HSAs and HRAs are both tax-advantaged ways to help employees pay for medical care. But they work very differently, and there are specific rules that have to be followed in order to use both of them at the same time.
Let’s start by understanding the difference between a Health Savings Account (HSA) and a Health Reimbursement Arrangement (HRA), also referred to as a Health Reimbursement Account—along with how both of these types of accounts work.
How does an HSA work?
An HSA is an account in which eligible individuals can save pre-tax money to pay for future medical expenses.
That money can be in a regular interest-bearing account, or it can be invested. There’s no “use it or lose it” rule for HSA funds, so the money keeps growing from one year to the next if it’s not withdrawn.
There are a few basic rules—set by the IRS—that come with HSA tax benefits:
- In order to contribute money to an HSA, the person must have an HSA-qualified high deductible health plan (HDHP), which tends to have a lower premium than a traditional health plan.
- Once the money is in an employee’s HSA, it’s theirs to keep for healthcare costs. If they leave the job, they get to take it with them. They can also us it to pay COBRA premiums for continuation coverage.
- HSA money can be withdrawn tax-free to pay for qualified medical expenses at any time. This is true even if the person no longer has HDHP coverage. (You can’t contribute to an HSA if you no longer have HDHP coverage, but you can still withdraw money that’s already in the account.)
- HSA distributions are also tax-free when they’re used to pay for or be reimbursed for qualified medical expenses.
- Contributions to an HSA can be employer-funded, employee-funded, or they can be funded by anyone else, but the combined contributions can’t exceed the annual limits set by the IRS.
- HSAs and flexible spending accounts (FSAs) can’t be used together unless it’s a limited-purpose or dependent-care FSA.
- For 2023 and 2024, the contribution limits are:
|Coverage Type||2023 annual contribution limit||2024 annual contribution limit|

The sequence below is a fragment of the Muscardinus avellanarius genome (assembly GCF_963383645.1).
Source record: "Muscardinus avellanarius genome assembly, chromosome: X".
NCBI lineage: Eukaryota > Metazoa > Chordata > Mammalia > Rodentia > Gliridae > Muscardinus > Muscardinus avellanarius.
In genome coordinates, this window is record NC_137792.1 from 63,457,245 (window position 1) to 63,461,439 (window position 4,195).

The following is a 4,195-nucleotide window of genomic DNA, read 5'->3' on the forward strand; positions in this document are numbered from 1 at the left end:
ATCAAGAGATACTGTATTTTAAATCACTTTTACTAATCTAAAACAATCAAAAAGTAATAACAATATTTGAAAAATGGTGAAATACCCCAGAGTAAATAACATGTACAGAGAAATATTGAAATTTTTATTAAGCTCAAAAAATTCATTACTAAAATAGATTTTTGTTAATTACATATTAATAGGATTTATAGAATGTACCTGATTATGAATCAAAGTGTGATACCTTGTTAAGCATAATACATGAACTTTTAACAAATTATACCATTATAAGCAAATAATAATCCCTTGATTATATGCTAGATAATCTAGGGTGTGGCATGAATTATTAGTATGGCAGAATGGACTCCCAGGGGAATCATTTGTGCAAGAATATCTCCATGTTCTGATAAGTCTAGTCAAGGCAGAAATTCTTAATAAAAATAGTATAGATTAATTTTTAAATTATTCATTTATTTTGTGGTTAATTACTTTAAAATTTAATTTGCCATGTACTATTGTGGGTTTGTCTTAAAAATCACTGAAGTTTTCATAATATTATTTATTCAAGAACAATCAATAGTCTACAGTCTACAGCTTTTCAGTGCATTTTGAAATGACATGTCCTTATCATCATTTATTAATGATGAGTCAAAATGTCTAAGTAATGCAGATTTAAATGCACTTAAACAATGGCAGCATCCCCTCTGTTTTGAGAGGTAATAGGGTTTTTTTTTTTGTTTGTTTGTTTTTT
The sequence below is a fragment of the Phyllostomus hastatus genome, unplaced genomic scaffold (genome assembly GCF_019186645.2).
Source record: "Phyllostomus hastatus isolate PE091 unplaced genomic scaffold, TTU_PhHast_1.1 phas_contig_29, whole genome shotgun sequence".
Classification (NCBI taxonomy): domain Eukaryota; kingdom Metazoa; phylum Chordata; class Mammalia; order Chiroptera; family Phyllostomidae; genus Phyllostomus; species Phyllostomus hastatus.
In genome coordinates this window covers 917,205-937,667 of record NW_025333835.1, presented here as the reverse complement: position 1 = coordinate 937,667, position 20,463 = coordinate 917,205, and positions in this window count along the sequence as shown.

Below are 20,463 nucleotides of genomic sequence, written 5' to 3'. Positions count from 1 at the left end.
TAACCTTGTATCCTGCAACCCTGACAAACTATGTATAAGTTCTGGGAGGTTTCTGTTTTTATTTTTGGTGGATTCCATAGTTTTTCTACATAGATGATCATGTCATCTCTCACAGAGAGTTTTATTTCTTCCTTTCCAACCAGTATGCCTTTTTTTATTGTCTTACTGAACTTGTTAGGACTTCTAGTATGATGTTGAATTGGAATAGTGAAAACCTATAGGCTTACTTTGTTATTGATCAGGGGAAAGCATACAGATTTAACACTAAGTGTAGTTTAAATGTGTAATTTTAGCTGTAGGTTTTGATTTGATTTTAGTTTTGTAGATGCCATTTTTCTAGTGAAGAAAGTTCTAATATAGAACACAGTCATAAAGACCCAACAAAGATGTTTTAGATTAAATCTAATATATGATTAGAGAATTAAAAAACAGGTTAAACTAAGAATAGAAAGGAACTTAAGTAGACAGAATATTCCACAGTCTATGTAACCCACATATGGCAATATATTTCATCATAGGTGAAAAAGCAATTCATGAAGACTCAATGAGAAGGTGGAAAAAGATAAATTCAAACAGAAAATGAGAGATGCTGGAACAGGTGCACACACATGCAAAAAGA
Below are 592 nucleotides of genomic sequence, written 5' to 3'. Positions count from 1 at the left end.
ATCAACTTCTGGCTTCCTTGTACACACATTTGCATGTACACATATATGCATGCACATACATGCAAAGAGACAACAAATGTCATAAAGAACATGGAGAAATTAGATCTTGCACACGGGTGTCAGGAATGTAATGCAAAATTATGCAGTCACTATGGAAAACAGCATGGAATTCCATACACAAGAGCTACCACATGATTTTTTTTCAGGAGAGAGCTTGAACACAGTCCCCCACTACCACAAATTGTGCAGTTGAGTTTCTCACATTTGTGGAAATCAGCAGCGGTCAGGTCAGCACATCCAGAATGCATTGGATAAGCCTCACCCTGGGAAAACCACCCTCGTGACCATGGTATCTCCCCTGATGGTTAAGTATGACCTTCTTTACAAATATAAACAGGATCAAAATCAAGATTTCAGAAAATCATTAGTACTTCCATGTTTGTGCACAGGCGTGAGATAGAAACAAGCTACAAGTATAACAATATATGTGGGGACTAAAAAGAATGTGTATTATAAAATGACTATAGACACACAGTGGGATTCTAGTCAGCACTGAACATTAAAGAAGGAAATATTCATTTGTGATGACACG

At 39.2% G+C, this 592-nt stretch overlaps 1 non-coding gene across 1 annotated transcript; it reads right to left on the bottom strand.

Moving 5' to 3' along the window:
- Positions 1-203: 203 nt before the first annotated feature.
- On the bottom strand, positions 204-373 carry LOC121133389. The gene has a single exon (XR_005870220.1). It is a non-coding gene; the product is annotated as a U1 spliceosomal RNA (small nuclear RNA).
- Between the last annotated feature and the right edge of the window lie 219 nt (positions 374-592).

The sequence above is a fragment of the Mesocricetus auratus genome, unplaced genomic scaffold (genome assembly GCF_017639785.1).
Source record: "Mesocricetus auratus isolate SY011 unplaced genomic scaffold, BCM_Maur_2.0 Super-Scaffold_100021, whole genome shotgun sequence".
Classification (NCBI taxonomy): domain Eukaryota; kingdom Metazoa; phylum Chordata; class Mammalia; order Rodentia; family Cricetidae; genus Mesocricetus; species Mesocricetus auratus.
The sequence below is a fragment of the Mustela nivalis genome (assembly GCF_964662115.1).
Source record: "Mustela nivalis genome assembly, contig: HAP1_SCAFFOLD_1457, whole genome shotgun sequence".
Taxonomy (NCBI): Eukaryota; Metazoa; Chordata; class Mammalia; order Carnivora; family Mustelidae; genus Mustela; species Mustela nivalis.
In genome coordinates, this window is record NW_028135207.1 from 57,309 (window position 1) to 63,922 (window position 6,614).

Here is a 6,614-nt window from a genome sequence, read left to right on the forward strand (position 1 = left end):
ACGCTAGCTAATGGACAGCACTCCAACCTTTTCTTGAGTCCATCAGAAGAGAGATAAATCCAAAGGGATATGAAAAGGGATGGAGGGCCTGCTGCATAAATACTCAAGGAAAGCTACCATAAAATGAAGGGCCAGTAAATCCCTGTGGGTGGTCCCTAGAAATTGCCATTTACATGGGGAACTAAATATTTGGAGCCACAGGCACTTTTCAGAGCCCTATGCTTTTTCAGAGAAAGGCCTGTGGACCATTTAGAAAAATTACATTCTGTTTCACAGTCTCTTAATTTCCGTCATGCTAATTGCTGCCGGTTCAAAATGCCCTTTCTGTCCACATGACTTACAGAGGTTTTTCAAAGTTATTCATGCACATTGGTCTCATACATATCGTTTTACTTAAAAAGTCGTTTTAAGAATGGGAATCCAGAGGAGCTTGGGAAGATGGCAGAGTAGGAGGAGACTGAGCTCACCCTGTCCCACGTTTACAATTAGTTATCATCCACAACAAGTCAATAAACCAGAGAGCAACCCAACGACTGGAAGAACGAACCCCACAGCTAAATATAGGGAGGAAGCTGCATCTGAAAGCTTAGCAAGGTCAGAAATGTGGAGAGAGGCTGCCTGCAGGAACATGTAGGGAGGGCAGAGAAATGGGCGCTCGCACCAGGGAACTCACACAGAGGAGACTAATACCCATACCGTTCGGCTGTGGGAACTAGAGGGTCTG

Note: If the HSA account holder is 55 or older, these contribution limits are increased by $1,000.
How does an HRA work?
An HRA allows employers to reimburse their employees for medical expenses. If a small employer also can’t offer a health insurance plan to employees, HRAs provide an alternative option.
Employer contributions are tax-deductible and are tax-free for the employee. Unlike with HSAs, only employers can fund HRAs, and the money is only disbursed to employees when a qualifying medical expense is submitted.
There are also other IRS rules for HRAs:
- Employers can only offer HRAs in conjunction with group health insurance coverage.
- There is no contribution limit, and employers are allowed to reimburse any medical expense allowed by the IRS. But they can choose to reimburse only some of those eligible expenses and/or reimburse deductibles, copays, or coinsurance costs.
There is one important exception, however. Employers that have fewer than 50 full-time equivalent employees and do not offer group health insurance options can establish a Qualified Small Employer Health Reimbursement Arrangement (QSEHRA). QSEHRAs have contribution limits, but they can be used to reimburse employees for the cost of health insurance that the employees purchase themselves.
Can you have an HSA and an HRA at the same time?
Yes, but the IRS has some very specific rules that have to be followed in order for an employee to be contributing to an HSA and simultaneously receiving HRA reimbursements.
Typically, an individual has to have only HDHP coverage in order to contribute to an HSA. The exceptions are a few types of supplemental coverage like dental, vision, workers’ compensation, critical illness, accident, and fixed indemnity plans. The idea behind HDHPs is that individuals have to use their own money (which can come from their HSA) to pay expenses before the HDHP deductible is met, so employees who have access to HRA reimbursements for their deductible would not be eligible to contribute to an HSA.